Stanford Law Review Seal Stanford Law Review

Most Recent Print Issue

Volume 69, Issue 1


Article

Does Peer Review Work? An Experiment of Experimentalism

by  Daniel E. Ho

Ensuring the accuracy and consistency of highly decentralized and discretionary decisionmaking is a core challenge for the administrative state. The widely influential school of “democratic experimentalism” posits that peer review—the direct and deliberative evaluation of work product by peers in the discipline—provides a way forward, but systematic evidence remains limited. This Article provides the first…

Article

The Unregulated Certification Mark(et)

by  Jeanne C. Fromer

Certification mark law—a branch of trademark law—itself enables consequences that undermine the law’s own goals through inadequate regulation or oversight. Because the law allows certification standards to be kept vague, high-level, and underdeveloped, a certifier can choose to exclude certain businesses inconsistently or arbitrarily, even when those businesses’ goods or services would seem to qualify…

Article

Astroturf Activism

by  Melissa J. Durkee

Corporate influence in government is more than a national issue; it is an international phenomenon. For years, businesses have been infiltrating international legal processes. They secretly lobby lawmakers through front groups: “astroturf” imitations of grassroots organizations. But because this business lobbying is covert, it has been underappreciated in both the literature and the law. This…

Note

Responsiveness to Difference

ADA Accommodations in the Course of an Arrest
by  Robyn Levin

When the Supreme Court heard argument in City & County of San Francisco v. Sheehan in the spring of 2015, it intended to resolve a circuit split. In granting certiorari, the Court planned to clarify whether individuals with disabilities can sue police officers under the ADA if an officer fails to accommodate a disability in the…

Note

Unpacking Digital Containers

Extending Riley’s Reasoning to Digital Files and Subfolders
by  Michael Mestitz

The Supreme Court’s recent decision in Riley v. California held that cell phones cannot be subject to warrantless searches incident to arrest, a strong statement that digital devices are entitled to the protections of the Fourth Amendment. But the opinion leaves many questions unanswered. One of the most important is what expectation of privacy individuals…

View Current & Past Print Volumes

Recent Online Essays

Gotta Collect It All!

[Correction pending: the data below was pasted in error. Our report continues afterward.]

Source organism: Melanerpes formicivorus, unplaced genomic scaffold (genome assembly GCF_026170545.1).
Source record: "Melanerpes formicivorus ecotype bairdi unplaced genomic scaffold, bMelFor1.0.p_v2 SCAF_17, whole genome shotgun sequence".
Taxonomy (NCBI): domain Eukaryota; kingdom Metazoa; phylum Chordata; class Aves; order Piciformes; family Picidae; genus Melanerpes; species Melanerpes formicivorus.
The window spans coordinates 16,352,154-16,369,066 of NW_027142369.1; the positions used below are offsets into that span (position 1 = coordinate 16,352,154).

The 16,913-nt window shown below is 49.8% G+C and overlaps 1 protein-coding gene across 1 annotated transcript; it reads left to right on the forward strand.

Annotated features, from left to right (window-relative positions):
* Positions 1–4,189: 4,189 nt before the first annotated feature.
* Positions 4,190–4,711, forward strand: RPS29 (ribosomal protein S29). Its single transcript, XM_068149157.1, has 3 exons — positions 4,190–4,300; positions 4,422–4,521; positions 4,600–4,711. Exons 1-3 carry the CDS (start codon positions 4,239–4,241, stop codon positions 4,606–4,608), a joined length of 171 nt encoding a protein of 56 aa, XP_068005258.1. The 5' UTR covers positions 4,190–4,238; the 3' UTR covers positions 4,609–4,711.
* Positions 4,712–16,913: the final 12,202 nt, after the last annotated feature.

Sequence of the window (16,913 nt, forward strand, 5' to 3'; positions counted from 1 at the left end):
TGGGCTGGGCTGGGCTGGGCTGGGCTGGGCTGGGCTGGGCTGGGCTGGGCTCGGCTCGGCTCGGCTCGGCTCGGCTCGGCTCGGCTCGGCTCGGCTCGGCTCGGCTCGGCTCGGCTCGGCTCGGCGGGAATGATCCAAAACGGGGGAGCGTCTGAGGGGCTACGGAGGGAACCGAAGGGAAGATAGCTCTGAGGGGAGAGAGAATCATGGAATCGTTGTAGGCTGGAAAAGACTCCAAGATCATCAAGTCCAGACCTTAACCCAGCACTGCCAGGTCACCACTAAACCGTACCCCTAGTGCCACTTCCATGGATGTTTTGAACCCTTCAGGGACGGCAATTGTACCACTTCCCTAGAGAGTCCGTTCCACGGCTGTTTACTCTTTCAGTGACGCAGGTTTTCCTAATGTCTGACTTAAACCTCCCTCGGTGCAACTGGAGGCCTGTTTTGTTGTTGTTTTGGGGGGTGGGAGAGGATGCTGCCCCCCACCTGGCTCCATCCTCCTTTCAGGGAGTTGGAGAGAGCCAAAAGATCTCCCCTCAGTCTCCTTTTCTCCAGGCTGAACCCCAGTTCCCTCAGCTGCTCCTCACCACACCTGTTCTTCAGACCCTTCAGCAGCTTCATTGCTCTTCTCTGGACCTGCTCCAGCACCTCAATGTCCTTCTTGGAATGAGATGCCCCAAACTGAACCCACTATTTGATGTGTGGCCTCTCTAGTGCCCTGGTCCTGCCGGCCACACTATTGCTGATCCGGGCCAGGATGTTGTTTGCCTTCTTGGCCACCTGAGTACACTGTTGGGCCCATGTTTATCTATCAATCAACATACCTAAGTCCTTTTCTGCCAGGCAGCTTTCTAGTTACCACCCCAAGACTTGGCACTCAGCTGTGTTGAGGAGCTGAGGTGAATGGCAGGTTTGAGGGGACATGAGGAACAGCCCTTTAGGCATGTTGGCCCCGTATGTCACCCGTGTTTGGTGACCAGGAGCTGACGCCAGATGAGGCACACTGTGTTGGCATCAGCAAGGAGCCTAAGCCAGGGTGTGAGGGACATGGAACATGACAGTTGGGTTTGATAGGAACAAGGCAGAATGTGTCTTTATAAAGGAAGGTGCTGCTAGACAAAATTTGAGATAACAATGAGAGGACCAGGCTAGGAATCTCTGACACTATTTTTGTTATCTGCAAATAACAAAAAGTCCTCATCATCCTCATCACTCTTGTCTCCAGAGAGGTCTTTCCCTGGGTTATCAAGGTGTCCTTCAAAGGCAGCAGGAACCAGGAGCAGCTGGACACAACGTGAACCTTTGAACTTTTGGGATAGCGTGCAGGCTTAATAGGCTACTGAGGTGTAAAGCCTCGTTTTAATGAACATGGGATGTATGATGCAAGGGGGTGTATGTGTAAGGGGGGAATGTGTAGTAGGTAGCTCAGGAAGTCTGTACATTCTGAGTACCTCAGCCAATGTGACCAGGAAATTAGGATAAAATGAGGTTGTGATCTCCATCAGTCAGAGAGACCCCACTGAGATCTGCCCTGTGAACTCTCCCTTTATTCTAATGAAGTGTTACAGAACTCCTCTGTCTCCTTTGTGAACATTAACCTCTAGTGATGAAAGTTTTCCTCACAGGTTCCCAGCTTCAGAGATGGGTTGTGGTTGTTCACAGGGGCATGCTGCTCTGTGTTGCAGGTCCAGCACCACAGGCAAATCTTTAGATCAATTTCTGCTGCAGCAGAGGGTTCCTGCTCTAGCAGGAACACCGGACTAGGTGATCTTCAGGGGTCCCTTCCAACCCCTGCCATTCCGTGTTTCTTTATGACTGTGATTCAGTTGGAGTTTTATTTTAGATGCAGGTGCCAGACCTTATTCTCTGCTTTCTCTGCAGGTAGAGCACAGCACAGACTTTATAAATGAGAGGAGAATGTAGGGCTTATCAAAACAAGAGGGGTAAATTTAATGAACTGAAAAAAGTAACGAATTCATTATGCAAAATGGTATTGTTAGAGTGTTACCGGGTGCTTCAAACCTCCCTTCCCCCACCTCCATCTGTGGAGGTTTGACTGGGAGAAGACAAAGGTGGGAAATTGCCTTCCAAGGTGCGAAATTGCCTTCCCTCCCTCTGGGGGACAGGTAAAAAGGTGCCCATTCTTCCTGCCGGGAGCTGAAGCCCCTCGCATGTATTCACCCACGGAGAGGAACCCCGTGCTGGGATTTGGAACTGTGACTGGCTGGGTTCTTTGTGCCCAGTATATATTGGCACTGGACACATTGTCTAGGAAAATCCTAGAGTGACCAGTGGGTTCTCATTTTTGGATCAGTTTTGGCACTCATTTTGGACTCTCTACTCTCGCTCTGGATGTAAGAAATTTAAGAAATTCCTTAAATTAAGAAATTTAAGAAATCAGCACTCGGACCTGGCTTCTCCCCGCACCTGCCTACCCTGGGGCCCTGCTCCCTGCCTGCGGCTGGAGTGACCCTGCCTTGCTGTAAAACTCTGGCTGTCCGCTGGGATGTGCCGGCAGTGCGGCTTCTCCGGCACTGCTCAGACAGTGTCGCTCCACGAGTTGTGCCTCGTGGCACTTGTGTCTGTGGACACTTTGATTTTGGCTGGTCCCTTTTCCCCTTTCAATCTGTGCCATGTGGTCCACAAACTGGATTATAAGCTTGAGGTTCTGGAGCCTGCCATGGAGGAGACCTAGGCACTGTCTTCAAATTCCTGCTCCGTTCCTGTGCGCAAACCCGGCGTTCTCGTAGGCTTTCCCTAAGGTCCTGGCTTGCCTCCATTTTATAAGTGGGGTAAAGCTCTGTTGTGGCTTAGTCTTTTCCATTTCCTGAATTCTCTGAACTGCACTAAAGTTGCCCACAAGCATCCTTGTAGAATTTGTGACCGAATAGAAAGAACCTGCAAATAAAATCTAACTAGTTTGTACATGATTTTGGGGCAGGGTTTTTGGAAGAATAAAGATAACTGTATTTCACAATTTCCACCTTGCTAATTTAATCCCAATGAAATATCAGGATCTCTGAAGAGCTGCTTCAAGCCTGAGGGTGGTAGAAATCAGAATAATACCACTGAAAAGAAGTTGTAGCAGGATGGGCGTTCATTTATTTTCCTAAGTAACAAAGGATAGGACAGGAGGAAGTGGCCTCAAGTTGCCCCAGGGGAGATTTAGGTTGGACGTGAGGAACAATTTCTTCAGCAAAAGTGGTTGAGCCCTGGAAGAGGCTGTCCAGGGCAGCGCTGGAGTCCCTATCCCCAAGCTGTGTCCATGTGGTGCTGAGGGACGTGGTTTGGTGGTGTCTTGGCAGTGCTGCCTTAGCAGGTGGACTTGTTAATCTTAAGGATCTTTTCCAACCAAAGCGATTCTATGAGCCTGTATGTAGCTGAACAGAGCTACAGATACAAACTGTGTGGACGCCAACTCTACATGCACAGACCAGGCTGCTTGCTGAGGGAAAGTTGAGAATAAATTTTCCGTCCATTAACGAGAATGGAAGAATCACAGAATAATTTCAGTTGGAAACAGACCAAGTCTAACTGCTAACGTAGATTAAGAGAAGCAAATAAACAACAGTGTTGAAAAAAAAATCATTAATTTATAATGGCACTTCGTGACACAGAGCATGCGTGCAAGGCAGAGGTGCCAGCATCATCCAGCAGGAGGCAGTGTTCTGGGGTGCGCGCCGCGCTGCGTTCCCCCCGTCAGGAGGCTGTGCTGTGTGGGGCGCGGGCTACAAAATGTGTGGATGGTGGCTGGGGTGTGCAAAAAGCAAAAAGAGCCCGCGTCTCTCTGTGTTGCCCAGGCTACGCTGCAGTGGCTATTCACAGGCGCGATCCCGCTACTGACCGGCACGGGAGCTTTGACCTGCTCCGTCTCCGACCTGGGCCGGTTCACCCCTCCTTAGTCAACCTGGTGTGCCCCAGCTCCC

Surveillance Law Lessons of Pokémon Go

Days after the release of the mobile game Pokémon Go, a privacy flap ensued from press reports revealing that users on Apple phones who logged in through a Google account had unwittingly granted the developer, Niantic, access to their entire Google account. Moreover, the application’s (app’s) privacy policy allowed Niantic to disclose any information it…

Read Article

A Loophole Large Enough to Drive an Autonomous Vehicle Through

The ADA’s “New Van” Provision and the Future of Access to Transportation

“If it looks like a duck, and quacks like a duck, we have at least to consider the possibility that we have a small aquatic bird of the family Anatidœ on our hands.” —Douglas Adams Introduction In August 2016, Uber startled the world by announcing that its customers would soon have a small chance of…

Read Article

The Genius of the Personal Benefit Test

Introduction On October 5, when the U.S. Supreme Court hears Salman v. United States, it will focus on the role of the “personal benefit” test in insider trading law for the first time since the test was established in the now iconic 1983 case Dirks v. SEC. Dirks reaffirmed the principle that trading on the…

Read Article

The SEC, Administrative Usurpation, and Insider Trading

The history of insider trading law is a tale of administrative usurpation and legislative acquiescence. Congress has never enacted a prohibition against insider trading, much less defined it. Instead, the SEC has led in defining insider trading, albeit without the formality of rulemaking, and subject to varying degrees of oversight by the courts. The reason…

Read Article

Family Ties

Salman and the Scope of Insider Trading

Introduction This fall, the U.S. Supreme Court will hear argument in Salman v. United States to consider the scope of insider trading liability under the federal securities laws. Specifically, the Court will consider the legal standard for tippee liability, a standard that it first articulated in its 1983 decision in Dirks v. SEC. Dirks considered…

Read Article

Featured Topic in the Law

Juries

This term, the Supreme Court heard what stands to be a landmark case in the area of jury deliberations. We've pulled from the Stanford Law Review archives research on the jury and its role.

Evidentiary Instructions and the Jury as Other

The American Jury

Federalism and the State Civil Jury Rights

Pulling the Plug on the Virtual Jury